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I'm not entirely sure I understood this question in my text book, but it said the following:

The zero vector $0 = \left(0,0,0\right)$ can be written as a linear combination of the vectors $v_1$, $v_2$, and $v_3$ because $0 = 0v_1+0v_2+0v_3$. This is called the trivial solution. Can you find a nontrivial way of writing $0$ as a linear combination of the three vectors?

$v_1=\left(1,0,1\right)$,

$v_2=\left(-1,1,2\right)$

$v_3=\left(0,1,4\right)$

Having no idea how to solve it I did it this way:

$a\begin{bmatrix} 1 \\ 0 \\ 1 \\ \end{bmatrix}$ + $b\begin{bmatrix} -1 \\ 1 \\ 2 \\ \end{bmatrix}$ + $c\begin{bmatrix} 0 \\ 1 \\ 4 \\ \end{bmatrix}$ = $\begin{bmatrix} 1 & -1 & 0 & 0 \\ 0 & 1 & 1 & 0 \\ 1 & 2 & 4 & 0 \\ \end{bmatrix}$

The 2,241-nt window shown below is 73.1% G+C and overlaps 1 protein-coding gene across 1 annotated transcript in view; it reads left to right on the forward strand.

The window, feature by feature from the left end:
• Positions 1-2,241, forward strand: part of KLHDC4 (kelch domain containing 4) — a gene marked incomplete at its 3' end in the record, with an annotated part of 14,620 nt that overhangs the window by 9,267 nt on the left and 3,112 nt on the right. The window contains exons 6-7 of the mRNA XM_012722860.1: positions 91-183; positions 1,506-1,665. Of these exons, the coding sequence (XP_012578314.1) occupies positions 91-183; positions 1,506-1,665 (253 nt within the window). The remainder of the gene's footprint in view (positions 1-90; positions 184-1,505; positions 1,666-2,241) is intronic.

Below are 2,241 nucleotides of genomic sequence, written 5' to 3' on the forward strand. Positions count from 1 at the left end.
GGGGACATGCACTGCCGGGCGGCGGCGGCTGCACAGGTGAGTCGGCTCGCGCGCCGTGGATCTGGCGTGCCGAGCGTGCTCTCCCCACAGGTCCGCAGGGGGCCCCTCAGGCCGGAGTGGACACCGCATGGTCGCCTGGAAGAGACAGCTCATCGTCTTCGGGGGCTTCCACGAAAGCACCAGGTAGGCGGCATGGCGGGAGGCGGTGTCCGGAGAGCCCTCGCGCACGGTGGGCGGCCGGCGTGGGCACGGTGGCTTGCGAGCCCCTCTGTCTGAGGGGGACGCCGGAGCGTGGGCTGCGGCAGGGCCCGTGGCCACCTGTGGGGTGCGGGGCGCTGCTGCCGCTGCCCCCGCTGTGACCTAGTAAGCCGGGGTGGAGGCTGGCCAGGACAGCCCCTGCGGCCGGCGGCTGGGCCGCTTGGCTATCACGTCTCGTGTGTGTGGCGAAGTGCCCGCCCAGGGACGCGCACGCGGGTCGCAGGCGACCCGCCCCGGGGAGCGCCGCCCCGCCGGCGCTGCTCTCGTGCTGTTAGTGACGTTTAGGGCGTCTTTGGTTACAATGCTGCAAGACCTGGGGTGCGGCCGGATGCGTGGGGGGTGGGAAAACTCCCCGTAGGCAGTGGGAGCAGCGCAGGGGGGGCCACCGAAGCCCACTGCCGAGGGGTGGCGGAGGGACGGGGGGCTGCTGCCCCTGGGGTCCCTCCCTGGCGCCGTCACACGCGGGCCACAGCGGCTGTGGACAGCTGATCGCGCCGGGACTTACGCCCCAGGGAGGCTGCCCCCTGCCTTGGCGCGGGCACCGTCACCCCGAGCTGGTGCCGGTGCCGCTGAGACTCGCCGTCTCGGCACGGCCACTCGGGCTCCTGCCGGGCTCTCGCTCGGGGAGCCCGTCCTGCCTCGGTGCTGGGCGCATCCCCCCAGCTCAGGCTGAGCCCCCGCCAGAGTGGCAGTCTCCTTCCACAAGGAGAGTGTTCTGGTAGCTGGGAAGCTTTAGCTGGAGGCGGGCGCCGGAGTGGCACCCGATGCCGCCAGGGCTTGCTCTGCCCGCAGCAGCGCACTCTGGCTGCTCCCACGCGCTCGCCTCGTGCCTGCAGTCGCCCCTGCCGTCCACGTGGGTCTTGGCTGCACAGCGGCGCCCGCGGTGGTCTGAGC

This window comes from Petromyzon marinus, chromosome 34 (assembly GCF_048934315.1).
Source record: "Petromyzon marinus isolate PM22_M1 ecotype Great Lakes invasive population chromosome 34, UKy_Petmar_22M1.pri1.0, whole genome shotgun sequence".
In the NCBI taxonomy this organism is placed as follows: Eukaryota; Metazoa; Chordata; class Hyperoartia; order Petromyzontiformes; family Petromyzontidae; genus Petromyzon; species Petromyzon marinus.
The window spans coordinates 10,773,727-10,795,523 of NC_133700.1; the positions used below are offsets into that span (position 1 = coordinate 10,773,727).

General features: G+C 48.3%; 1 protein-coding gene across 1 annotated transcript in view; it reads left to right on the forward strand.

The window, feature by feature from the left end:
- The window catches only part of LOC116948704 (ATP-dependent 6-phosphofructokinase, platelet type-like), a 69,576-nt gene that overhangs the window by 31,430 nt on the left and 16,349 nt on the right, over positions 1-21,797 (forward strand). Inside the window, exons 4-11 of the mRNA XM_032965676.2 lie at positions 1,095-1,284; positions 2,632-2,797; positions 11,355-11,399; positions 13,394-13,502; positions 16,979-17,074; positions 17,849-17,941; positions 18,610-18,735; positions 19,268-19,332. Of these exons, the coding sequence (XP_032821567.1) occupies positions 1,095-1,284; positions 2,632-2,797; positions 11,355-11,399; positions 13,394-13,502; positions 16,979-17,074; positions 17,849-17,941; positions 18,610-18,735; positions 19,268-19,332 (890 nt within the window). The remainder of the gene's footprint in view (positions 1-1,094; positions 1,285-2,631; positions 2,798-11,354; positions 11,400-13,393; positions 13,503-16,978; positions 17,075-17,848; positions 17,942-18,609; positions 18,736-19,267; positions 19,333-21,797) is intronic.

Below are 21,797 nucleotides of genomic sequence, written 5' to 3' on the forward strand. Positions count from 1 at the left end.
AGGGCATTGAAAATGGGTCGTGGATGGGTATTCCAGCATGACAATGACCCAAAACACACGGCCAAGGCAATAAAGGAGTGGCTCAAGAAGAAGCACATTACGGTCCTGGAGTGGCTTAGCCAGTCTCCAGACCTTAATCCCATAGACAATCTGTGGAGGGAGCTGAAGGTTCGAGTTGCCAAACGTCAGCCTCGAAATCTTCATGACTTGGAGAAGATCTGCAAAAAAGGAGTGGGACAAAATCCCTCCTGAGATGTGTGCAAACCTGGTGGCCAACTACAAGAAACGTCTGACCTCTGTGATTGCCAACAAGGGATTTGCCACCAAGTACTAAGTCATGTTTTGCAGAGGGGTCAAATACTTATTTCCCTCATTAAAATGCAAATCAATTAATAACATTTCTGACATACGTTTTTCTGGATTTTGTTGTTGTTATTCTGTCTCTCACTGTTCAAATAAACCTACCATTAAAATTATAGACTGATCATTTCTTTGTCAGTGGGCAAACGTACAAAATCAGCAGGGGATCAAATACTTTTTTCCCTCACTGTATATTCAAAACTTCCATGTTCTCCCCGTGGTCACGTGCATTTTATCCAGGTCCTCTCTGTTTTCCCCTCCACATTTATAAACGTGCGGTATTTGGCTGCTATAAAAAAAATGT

Reducing this to $rref$ I got: $\begin{bmatrix} 1 & 0 & -1 & 0 \\ 0 & 2 & 5 & 0 \\ 0 & 0 & 1 & 0 \\ \end{bmatrix}$

Does this satisfy the question?

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Assuming your row reduction is correct, what you have is the system of equations $a-c=0$, $2b+5c=0$ and $c=0$. This tells you $a=b=c=0$.

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  • $\begingroup$ So what I've done is correct? $\endgroup$ – hax0r_n_code Mar 18 '14 at 23:42
  • $\begingroup$ I didn't check your work exactly, but you are taking a correct approach. $\endgroup$ – wckronholm Mar 18 '14 at 23:42

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